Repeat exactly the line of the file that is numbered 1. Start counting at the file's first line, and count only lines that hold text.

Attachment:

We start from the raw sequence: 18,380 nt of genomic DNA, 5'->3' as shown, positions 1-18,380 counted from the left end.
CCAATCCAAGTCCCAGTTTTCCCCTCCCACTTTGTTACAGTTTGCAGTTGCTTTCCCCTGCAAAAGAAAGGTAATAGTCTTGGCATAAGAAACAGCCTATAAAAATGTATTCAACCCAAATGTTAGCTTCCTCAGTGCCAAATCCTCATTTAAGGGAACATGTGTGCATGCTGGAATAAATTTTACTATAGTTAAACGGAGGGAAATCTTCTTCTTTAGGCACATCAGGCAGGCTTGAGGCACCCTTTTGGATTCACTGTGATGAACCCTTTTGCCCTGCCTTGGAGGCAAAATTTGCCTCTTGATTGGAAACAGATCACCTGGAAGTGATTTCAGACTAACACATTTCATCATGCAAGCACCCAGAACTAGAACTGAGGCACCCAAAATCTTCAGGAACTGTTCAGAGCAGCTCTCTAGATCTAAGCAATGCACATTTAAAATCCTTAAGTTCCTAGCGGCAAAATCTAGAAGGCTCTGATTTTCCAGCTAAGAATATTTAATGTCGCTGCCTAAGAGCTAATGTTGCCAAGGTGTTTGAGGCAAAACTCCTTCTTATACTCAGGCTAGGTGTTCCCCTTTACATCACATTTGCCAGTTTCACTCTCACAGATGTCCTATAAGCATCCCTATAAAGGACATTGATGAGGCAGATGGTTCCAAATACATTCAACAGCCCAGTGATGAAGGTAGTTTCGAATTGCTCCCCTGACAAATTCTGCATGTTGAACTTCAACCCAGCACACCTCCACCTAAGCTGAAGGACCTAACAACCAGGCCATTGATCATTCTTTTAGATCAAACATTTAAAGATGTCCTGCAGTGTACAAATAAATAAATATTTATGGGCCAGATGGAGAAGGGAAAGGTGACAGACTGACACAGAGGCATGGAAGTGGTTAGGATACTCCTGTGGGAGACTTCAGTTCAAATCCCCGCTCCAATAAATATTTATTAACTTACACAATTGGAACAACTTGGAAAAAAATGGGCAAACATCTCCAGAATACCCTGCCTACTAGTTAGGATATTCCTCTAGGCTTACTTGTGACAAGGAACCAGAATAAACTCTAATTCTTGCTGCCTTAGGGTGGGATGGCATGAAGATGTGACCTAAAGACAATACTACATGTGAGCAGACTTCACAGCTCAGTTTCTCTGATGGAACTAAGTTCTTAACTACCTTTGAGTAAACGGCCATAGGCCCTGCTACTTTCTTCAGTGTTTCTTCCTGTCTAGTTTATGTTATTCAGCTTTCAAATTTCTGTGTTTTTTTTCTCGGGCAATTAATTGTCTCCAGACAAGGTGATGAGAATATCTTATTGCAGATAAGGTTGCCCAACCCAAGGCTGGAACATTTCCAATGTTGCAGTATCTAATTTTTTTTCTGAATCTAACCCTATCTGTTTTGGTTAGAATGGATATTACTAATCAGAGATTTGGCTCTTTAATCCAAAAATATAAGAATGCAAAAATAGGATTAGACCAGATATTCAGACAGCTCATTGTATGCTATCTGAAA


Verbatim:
We start from the raw sequence: 18,380 nt of genomic DNA, 5'->3' as shown, positions 1-18,380 counted from the left end.